Aug 4
This work plan shows the area of Powers Hill in Gettysburg National Military Park and the plans for tree removal in this area. The green lines are the accessways onto the hill for clearing equipment. This document was created in December of 2010 and is courtesy of the National Park Service.

As part of the National Park Service’s efforts to return the Gettysburg Battlefield closer to its 1863 appearance, contractors have begun to clear trees from Powers Hill. Powers Hill is located in an area between the Baltimore Pike, Blacksmith Shop Road, and Granite School House Lane. It was known during the battle as a Union artillery position, as the headquarters of the Twelfth Corps commander Major General Henry Slocum, and as the temporary headquarters of Army of the Potomac commander Major General George Gordon Meade. Meade moved his headquarters from the Leister House to this Powers Hill during the bombardment preceding Pickett’s Charge. He returned to Cemetery Ridge after Pickett’s Charge had been repulsed.

We previously reported on this project in December of 2010 and in February of this year.


This painting titled General View of the Union Lines on the Morning of July 3, 10 AM, During the Attack of Johnston’s Div. C.S.A. by the artist Edwin Forbes provides evidence of what this area looked like in 1863. The National Park Service has used it to help determine that trees should be left intact on the left/southwestern side of the hill’s slope. This painting and the sketch it is based upon were featured in our first update on this project. This view, courtesy of the Library of Congress, was painted between 1865 and 1895 from a drawing facing northeast at approximately 10:00 AM on Friday, July 3, 1863.

We are standing on the Blacksmith Shop Road looking towards the Baltimore Pike. This view was taken facing north at approximately 2:00 PM on Wednesday, August 3, 2011.

This stone has been built up to allow contractors to enter the cleared area (marked as a neon green square in the first image of this post) behind the camera position. This view was taken facing east at approximately 2:00 PM on Wednesday, August 3, 2011.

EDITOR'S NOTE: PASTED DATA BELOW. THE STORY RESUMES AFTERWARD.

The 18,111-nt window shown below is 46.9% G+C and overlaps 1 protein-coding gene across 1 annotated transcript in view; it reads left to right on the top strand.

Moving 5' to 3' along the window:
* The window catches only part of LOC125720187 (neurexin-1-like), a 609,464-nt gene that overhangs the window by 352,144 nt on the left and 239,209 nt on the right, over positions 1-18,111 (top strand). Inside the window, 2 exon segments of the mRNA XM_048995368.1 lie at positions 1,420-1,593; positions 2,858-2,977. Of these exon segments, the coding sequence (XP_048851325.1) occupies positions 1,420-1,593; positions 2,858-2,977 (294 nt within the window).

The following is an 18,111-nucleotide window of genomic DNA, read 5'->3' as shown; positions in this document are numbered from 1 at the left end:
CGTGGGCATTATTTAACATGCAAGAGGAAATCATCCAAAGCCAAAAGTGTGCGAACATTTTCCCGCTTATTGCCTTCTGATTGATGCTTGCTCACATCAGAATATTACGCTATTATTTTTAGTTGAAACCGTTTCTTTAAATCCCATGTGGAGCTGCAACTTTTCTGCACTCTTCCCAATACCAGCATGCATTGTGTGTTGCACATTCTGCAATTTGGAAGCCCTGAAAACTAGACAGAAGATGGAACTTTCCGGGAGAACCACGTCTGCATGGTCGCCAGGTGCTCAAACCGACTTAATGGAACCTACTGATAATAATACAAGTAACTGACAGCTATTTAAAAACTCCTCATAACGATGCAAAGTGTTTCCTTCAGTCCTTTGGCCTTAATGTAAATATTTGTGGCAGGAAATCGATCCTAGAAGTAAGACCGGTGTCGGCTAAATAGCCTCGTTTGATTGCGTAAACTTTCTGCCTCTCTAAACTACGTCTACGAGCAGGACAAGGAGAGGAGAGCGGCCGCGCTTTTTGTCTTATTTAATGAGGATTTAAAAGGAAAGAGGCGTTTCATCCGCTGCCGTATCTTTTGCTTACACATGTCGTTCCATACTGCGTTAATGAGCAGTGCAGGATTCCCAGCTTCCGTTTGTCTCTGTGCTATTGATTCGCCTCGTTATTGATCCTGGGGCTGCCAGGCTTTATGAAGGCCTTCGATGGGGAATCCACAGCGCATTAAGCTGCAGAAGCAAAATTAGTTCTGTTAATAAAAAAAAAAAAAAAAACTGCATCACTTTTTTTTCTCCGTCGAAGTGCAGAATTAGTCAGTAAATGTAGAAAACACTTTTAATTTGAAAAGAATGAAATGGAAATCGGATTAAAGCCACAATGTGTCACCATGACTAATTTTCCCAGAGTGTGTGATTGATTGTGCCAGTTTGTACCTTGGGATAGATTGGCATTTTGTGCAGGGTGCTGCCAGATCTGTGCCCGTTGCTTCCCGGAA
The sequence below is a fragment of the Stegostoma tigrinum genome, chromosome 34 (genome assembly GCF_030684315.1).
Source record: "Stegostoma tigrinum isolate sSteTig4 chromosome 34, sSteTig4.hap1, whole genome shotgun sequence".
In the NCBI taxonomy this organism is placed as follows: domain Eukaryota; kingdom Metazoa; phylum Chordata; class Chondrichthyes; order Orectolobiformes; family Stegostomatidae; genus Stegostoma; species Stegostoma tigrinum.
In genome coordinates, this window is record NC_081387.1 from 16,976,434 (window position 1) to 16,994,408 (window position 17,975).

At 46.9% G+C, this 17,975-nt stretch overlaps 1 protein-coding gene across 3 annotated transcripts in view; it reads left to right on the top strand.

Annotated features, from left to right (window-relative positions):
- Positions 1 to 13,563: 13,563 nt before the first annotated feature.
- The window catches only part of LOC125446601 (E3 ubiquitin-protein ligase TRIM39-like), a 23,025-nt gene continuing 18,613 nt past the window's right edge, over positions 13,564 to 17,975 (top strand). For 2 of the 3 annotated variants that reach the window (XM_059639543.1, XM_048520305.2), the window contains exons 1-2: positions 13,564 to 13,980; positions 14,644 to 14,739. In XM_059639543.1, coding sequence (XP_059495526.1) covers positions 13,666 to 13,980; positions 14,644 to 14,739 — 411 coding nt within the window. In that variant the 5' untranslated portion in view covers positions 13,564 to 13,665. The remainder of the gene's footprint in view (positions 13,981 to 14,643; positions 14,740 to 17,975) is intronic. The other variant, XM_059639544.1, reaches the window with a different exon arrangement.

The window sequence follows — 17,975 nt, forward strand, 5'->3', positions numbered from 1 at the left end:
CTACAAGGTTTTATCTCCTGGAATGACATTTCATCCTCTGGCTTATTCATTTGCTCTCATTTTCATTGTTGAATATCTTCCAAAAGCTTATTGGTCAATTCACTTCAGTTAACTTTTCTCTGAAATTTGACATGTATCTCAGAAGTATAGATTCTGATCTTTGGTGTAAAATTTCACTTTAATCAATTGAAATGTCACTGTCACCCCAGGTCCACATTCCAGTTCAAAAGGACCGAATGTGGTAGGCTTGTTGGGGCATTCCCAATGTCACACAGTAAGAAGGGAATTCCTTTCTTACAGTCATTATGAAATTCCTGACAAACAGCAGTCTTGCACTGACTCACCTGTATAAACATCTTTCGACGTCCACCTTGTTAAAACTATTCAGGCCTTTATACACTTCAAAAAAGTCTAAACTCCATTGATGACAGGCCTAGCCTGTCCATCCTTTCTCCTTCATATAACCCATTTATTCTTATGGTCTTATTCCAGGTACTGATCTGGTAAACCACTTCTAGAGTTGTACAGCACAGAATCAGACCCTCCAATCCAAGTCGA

This is the “staging area” for the contractors. Consideration was given to using the newly acquired Shealer property, but the National Park Service was concerned about the integrity of a stone wall there. This view was taken facing northwest at approximately 2:00 PM on Wednesday, August 3, 2011.

We’ll follow this accessway and take a look at one of the first of two necessary breaches in the stone walls made for this project. This view was facing southwest at approximately 2:00 PM on Wednesday, August 3, 2011.

We’re now looking back towards the Baltimore Pike and the staging area. There is a fair amount of vegetation along this portion of the hill. This view was facing northeast at approximately 2:00 PM on Wednesday, August 3, 2011.

One of the challenges that the National Park Service faces is that vegetation and undergrowth sprouts up quickly, and is not always easy to maintain while balancing other important restoration work like tree clearing projects. The Park told us that in 2010 alone “205 acres of invasive plants received initial treatment and 131 acres received retreatment. Target species included Canada thistle, Japanese stilt grass, Japanese honeysuckle, mile-a-minute weed, wisteria, Japanese barberry and multiflora rose. Canada thistle was especially a problem this year with a number of new or greatly expanded infestations discovered and 115.5 acres were treated. Mile-a-minute weed has been a high priority target for several years and persistent yearly treatment of this aggressive weed has resulted in 2 acres of mile-a-minute weed, Polygonum perfoliatum, being successfully brought to maintenance level control.” This view was taken facing east at approximately 2:00 PM on Wednesday, August 3, 2011.

We’ve now moved further along the path and are again looking towards the Baltimore Pike. The breach in the stone wall occurred in the center of this photograph for contractors to access the hill. “The breaching of the stone wall was completed in coordination with the PA State Historic Preservation Office (SHPO). The SHPO has reviewed the project and has determined that the temporary removal of the stone wall to access the area will have a negligible effect on above ground historic resources.” This view was taken facing north at approximately 2:00 PM on Wednesday, August 3, 2011.

We’re excited to see this area cleared of nonhistoric trees and are pleased by the efforts taken by the National Park Service to have their contractors access this area safely and with respect for historic resources. This view was taken facing north at approximately 2:00 PM on Wednesday, August 3, 2011.

We will bring another update from Powers Hill as the project progresses. The monument to Knap’s Battery E of the PA Light Artillery is seen here on Powers Hill with the “do not cut” pink ribbons on trees in the background. Battery A of the 1st Maryland is in the left background. This view was taken facing northwest at approximately 2:00 PM on Wednesday, August 3, 2011.


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